Do you wake up each day and weigh the pros and cons of showering, as though you’re Hamlet pondering “to be or not to be?” Then, like me, you are surely having trouble acclimating to our new homebody reality amid the coronavirus pandemic lockdown.
In New York, for now, normalcy is off the table. With only essential businesses fully operational starting Sunday, most of us are working from home, cooking at home, watching TV at home and even talking to our home, worried about the day when home finally talks back.
But there’s one thing keeping me sane during the COVID-19 hurly-burly: the Marie’s Crisis livestream.
“Crisis,” you say? “We don’t need another crisis!” How right you are. But the funny name’s got nothing to do with the content. Marie’s Crisis is a century-old piano bar in New York’s West Village that for the past several decades has served as a Broadway show-tune singalong venue. You show up, you cram in with the (frequently) unwashed masses, you pound down booze and you sing “Chess.” And you like it.
I am there — gulp — a lot. It might as well be my emergency contact and my Amazon Locker. Marie’s temporary closure has been just as jarring to my daily routine as no longer going into an office, reviewing movies on the big screen or seeing Broadway shows.
Thankfully for its regulars and fans around the globe, the innovative crew has come up with a way to keep the place going “One Day More,” or, potentially, several months more: a livestreamed show-tunes bar. For many of us, this experiment has become a sturdy stone pillar during an especially wobbly moment.
Not to mention a freakin’ delight. Each night, two scheduled piano players — Franca Vercelloni, Adam Michael Tilford, Brandon James Gwinn, Michael James Roy, Kenney Green, Dan Daly, Drew Wutke, Alex Barylski and James Merillat — do two to three hours of “Pippin,” “Hello, Dolly!” and more from their apartments via Facebook Live in the members-only Facebook group called “Marie’s Group.”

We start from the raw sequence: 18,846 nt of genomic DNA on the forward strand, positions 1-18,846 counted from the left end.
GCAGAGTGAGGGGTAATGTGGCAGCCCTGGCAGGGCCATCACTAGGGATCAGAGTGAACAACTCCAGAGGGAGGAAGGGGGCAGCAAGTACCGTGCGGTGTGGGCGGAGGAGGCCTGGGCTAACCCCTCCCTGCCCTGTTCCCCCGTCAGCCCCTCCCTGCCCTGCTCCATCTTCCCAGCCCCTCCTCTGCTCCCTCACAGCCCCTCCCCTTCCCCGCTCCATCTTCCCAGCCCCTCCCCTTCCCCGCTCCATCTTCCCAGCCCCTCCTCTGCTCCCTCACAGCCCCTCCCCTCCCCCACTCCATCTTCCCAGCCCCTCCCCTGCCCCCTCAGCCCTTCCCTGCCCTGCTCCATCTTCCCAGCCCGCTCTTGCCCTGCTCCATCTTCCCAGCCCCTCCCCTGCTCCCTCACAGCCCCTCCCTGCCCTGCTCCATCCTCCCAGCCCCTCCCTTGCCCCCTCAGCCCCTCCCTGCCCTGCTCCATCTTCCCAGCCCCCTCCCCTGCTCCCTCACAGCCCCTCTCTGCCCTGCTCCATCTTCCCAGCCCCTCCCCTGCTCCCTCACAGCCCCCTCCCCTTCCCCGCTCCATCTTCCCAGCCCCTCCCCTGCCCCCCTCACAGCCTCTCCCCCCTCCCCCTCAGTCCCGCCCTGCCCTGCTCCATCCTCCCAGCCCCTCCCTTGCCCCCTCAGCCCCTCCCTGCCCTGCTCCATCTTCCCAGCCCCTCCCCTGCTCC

They perform and dish snark while racking up thousands of views as people watch from home, sing along and tip the pianists and servers as they would at the actual bar, only using Venmo and other forms of online payment. They make a living; we go on living.
I’ve been watching with a glass of wine every night since last Saturday, when Vercelloni streamed her shift at the brick-and-mortar bar on Facebook for lonely fans who were cooped up in their co-ops. “I wanted to encourage people to stay home in an effort to keep all of us healthy,” Vercelloni tells The Post. “I wanted to provide patrons with the option of enjoying from a distance.”
The shuttering of all New York watering holes was announced the next day, and the piano players and singing servers have been broadcasting from home every night since. They plan to continue until the storied bar reopens.
“The livestream is a way to help keep my family supported, while still keeping that joy alive,” says Marie’s customer Tasso Bountouvas. “And in this time of social distancing, it provides a way for me to stay connected to my family and friends who I already deeply miss.”
If you’ve never been to Marie’s before and decide to tune in to the livestream, you’ll get a glimpse of what’s so wonderful about New York’s talented and eccentric downtown performers, even when they’re solo at their apartments in Astoria, Hell’s Kitchen and Harlem. There is an ease, a confidence, an attitude and a sense of humor that’s unique to the neighborhood.
Take Vercelloni singing the famous “Adelaide’s Lament” from “Guys and Dolls.”
“In other words, just from worrying whether the wedding is on or off, a person can develop a cough,” Vercelloni sang on Saturday, before adding her own timely joke: “Into your elbow!”
Livestreams on Facebook and Instagram are multiplying by the day, filmed by arts institutions, close friends and even major stars. For instance, Gal Gadot brought her rich and famous pals together to, bizarrely, sing John Lennon’s “Imagine” a few days ago.
But Marie’s Crisis’ broadcast and other local efforts are about more than cuteness or assuaging our boredom. Sure, you’ll have a great time, but this is an opportunity to support our beloved daily-grind entertainers, servers and bartenders, who lift our spirits all year long. And to ensure once this pandemic finally passes, they’ll be back to doing just that.